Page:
4)      Nearly 50 years after the initial Gold Rush, John Perrett, panning for gold in Potato Creek, found a leg shaped gold nugget weighing about 7.5 troy oz and became known as Potato Creek Johnny, starting the last gold rush in the Black Hills; Seth Bullock (a Canadian-American 1880-1964 military Captain, statesman and lawman, was the first long-lived Sheriff credited with bringing lawfulness to the lawlessness that was Deadwood at that time. He arrived in Deadwood the day before Wild Bill was killed); Ellis Albert 'Al' Swearengen  (opened the Gem Theater in 1876 then lured desperate women and beat them up to force them into prostitution. This 'theater' was the source of all three Deadwood fires); Colorado Charlie Utter (best friend and companion of Wild Bill Hickcok), Jack McCall (who murdered 'Wild Bill'); Ethan Bennett 'E.B.' Farnum (one of the first citizens of Deadwood, owned and operated the General Store and was elected mayor); and others, also created their own legends and legacies in this tiny Black Hills town of the last gold rush days.

Deadwood has survived three major fires that all but burnt the whole town down (1879, 1894 and 1959, all started in the Gem Theater or aka Deadwood's house of prostitution) and numerous economic hardships pushing it to become yet another Old West ghost town; but in 1989 limited-wager gambling was legalized and the town of Deadwood was reborn.
 Today, there are gambling establishments everywhere, even in the hotels and motels and some stores and restaurants... and tee shirt/souvenir shops and bars. There is even a 4-floor parking garage for the influx of daily tourists. Being just a few miles from Sturgis, there are also many motorcyclists that visit Deadwood.

Some scenes of the road from Rapid City to Deadwood on I-90...





The entrance to Deadwood...
With Historic Main Street being the main attraction where the most
famous and infamous history of this Old West town took place.

This is Main Street, Deadwood, S.D.








T-shirts that Bill liked but couldn't find one in his color and size. 
Maybe Yellowstone will have the same graphic designs.


Having lunch at the Eagle Bar where we had a delicious Ranch Burger and sampled some local craft beers as suggested by our wonderful waitress, Bethany (below).


The Eagle Bar on Main Street           


Mustang Sally (Restaurant) on Main Street, with the 
4-level City Parking Garage in the background... highly recommended so your car does not get a bullet hole from a dual at High Noon. ;-)

Though of our friends, Brett and Susan Wickett, who well be meeting in Garryowen MT in a few weeks, for a week. It's not Climax guys, but its the thought that counts, right?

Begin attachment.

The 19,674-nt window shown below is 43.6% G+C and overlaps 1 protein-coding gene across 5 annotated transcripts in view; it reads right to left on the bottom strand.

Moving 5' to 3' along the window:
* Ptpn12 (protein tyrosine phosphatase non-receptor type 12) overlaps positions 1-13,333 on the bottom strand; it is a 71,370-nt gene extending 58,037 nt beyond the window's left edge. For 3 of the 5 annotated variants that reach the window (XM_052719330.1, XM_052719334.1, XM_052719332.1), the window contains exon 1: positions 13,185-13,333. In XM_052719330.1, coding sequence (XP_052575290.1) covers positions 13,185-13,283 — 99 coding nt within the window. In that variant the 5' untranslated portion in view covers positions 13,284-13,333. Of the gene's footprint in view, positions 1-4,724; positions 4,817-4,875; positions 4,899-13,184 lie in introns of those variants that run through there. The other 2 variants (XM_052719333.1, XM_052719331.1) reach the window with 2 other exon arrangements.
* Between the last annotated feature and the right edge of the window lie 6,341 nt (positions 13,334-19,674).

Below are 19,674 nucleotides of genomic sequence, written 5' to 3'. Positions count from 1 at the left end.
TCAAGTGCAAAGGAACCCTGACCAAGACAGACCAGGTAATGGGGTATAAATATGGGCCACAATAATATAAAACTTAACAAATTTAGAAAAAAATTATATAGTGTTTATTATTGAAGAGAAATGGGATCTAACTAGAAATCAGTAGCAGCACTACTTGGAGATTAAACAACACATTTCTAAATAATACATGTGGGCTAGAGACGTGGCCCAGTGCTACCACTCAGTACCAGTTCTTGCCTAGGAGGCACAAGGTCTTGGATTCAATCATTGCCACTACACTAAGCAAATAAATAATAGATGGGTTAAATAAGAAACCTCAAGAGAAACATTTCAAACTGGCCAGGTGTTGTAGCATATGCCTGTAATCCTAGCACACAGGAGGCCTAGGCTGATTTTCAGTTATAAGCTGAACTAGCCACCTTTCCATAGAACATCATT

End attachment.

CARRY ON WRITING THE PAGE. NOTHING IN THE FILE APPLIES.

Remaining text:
An 1879 building

Cute
The old train station (but the tracks are no longer there)

The first modern bank in Deadwood


How can it be the Best Rodeo, if there isn't even a Bull? ;-)


Actually, this was his first capture, but you have to remember that Deadwood was still 'lawless' in August 2, 1876, when Wild Bill Hickcok was murdered, so there was not much due process of Law. as it is recorded Jack McCall was arrested and put on trial bay a jury of his peers (ie. other outlaws from the area) and found not guilty, so he was released. Then later in Laramie, where the Law had a stronger foothold, where he was found again, again he was arrested, re-tried and this time convicted and hanged. So the 'Jeopardy' protections of the US Constitution (5th Amendment) which provides that "No person shall... be subject for the same offence to be twice put in jeopardy of life or limb" was not enforced due to the lawlessness of this area. 

Mary said, "I'm glad we don't have to go up those stairs."

What Deadwood looked like in 1876.

 Stockade Bar - Restaurant with live music and great ambiance

One of the the re-enactments, which we caught a glimpse of as we were leaving; but they have gunfights on the street and in the bars, for the tourists.

One of the major hotels...

 Black Hills V.F.W.

The end of Main Street

A cool old building...

Leaving Deadwood to return to the campground via Highway 385

Scenes from the Pactola Lake (Reservoir), near Silver City, SD, in the Black Hills National Forest was created by the Pactola Dam, built in 1952.   

Contrary to popular folklore, there is not supposed to be any town at the bottom .

The Pactola Reservoir covers an area of  about 800 acres and has a depth of about 150-160 feet. 

It is the largest and deepest reservoir in the Black Hills. Record lake trout are caught each year.

 Fly fishing below the spillway is said to be exceptional.


All along the highway, motorists are warned of Bighorn Sheep crossings (rather than Deer) which seem prevalent in this area.